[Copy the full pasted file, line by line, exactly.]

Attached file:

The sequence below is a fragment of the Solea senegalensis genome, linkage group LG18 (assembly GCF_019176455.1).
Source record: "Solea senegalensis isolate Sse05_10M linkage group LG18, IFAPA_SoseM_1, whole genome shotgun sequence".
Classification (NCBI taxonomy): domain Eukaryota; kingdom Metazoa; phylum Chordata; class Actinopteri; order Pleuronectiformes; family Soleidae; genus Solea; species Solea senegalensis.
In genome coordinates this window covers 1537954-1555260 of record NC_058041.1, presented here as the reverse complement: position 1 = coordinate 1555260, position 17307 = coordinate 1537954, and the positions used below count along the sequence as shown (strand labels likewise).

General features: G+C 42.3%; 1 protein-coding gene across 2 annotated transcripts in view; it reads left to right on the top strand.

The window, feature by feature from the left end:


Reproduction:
The sequence below is a fragment of the Solea senegalensis genome, linkage group LG18 (assembly GCF_019176455.1).
Source record: "Solea senegalensis isolate Sse05_10M linkage group LG18, IFAPA_SoseM_1, whole genome shotgun sequence".
Classification (NCBI taxonomy): domain Eukaryota; kingdom Metazoa; phylum Chordata; class Actinopteri; order Pleuronectiformes; family Soleidae; genus Solea; species Solea senegalensis.
In genome coordinates this window covers 1537954-1555260 of record NC_058041.1, presented here as the reverse complement: position 1 = coordinate 1555260, position 17307 = coordinate 1537954, and the positions used below count along the sequence as shown (strand labels likewise).

General features: G+C 42.3%; 1 protein-coding gene across 2 annotated transcripts in view; it reads left to right on the top strand.

The window, feature by feature from the left end: